LAWRENCE, Kan. — The Big 12 shuffle has been filled with almost-hourly twists and turns, with all sorts of scenarios of teams on the move.
Nebraska and Missouri could be going to the Big Ten. Colorado could possibly be Pac-10 bound. Another scheme involves half the conference heading west and becoming part of the Pac-16, or whatever you want to call it. Texas, the big-ticket prize in this program grab, might be going to the Southeastern, Big Ten or Pac-10 conferences.
But one thing seems clear: Nobody seems to want Kansas, Kansas State, Baylor and Iowa State.
The four schools aren't football powers and don't come from highly populated areas, making them less-than-exciting programs for conferences looking to expand.
They might be the only remnants of a once-powerful conference, on the outside of BCS bubble looking in and wondering what to do next.
"I'd like to think Kansas will land somewhere, but I'm kind of biased," said Kevin Glatt, a Kansas junior-to-be. "But with the way things are going now, who knows what's going to happen?"
He's got that right.
The Big 12 held its annual meetings this week in Kansas City with a resolution to the possible dissolution not much clearer than it was a few weeks ago, when Nebraska and Missouri indicated interest in helping the Big Ten with its plans to get bigger.
If anything, the jumble seems, well, more jumbled.
Big 12 commissioner Dan Beebe has said the 14-year-old conference is taking steps to remain whole and university presidents seem to be on board with the idea.
But this process has to have full unity to work; the fate of the 12 is in the hands of a few.
Should Texas and Oklahoma, the biggest money-makers of the Big 12, decide to move on to greener pastures — TV deals in the Big Ten and possibly the Pac-10 could mean extra millions — the remaining schools could be in a bind. That's why there's been so much maneuvering; no one wants to get left behind in a conference going nowhere.
If the speculation is correct, eight schools at least have interest in being added to another conference.
The other four? Kansas, Kansas State, Iowa State and Baylor could be left hitchhiking on the side of the road, not sure where to go.
Their problem starts on the gridiron.
This program grab by other conferences appears to be mostly football driven, the biggest revenue generator in college athletics.
Kansas is a Mount Rushmore-esque basketball program that had a short run in football, winning the 2008 Orange Bowl. The Jayhawks quickly faded back to mediocrity after that.
Kansas State has brought back the coach whose name is on the stadium in hopes of a second resurrection project. So far, it's been slow going for Bill Snyder. Iowa State has been average at best in the Big 12's weaker North Division and Baylor hasn't stood a chance in the South.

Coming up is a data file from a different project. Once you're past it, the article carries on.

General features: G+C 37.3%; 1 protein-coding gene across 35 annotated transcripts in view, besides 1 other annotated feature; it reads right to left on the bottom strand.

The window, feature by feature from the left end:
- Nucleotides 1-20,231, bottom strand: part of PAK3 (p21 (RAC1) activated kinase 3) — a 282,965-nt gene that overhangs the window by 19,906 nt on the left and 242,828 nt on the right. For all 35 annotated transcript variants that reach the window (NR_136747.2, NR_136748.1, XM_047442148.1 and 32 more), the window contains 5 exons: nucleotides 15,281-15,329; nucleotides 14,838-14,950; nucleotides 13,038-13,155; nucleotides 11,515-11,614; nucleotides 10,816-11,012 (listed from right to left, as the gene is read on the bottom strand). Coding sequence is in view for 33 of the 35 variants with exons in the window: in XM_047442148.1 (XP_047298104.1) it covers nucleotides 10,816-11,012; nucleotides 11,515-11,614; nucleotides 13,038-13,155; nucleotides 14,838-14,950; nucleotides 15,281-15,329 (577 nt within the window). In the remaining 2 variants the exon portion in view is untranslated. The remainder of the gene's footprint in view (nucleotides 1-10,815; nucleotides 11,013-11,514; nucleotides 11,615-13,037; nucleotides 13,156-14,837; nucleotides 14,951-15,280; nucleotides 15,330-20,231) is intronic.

Another check in the complaint box is proximity.
Lawrence is close to Kansas City, though still isolated enough for the Jayhawks to not have full sway over Cowtown. Manhattan, home of Kansas State, is a speck on the map, a Little Apple amid the rolling plains. These two biggest schools in Kansas also are close enough to pull fans from each other in a state of roughly three million people.
Iowa State has a similar problem, located among the cornhusks in Ames, competing with another big school (Iowa) in a thinly populated state. Baylor is located in caught-in-between Waco, smack on I-35 about halfway between the burnt orange of Austin and massive Metroplex of Dallas-Fort Worth.
No football, no following, no interest.
"This is all about dollars," said Gary Sherrer, vice chairman of the Kansas Board of Regents. "Frankly, I think some of those institutions should be embarrassed that that is the message they are delivering. It says we'll do anything for a buck, and when you send that message to the students, why are we surprised that they do things that we don't approve of to get a buck."
So if this Big 12 big bang goes through, what happens to the forgotten four?
They could hang on to the scraps, try to recruit other schools to a revamped Big 12, though there might not be much outside interest.
They could hitch up to a smaller, less-prestige conference like Conference-USA or Mountain West. That might work for Iowa State — the Cyclones might be more competitive with programs like Memphis and Houston, Air Force and TCU — but the other three aren't likely to be too excited about the step down.
There is a chance some of the schools — Kansas with its basketball prowess might be the most logical choice — could latch onto another BCS conference, keeping the revenue that comes with it.
That, though, could create an ugly political tug-o-war and create more animosity between already-bitter rivals.
Kansas and Kansas State are governed by the Kansas Board of Regents and won't be able to do anything without permission, no matter how much sense it might make to the school hierarchy. If Kansas gets a BCS conference invite and Kansas State doesn't, the mudslinging in Topeka could hit epic proportions, creating a package-deal-or-else scenario for the two schools.
It happened once before, during the formation of the Big 12 in 1996, when Texas governor Ann Richards wouldn't allow the state schools to bolt the Southwestern Conference unless Baylor, her alma mater, got the golden ticket, too.
However it plays out, don't expect it to be easy.
"It is going to be weird if there isn't a Big 12 anymore," said Glatt, on his way to work at a basketball camp at storied Allen Fieldhouse. "It'll be interesting to see how it plays out."
That's for sure.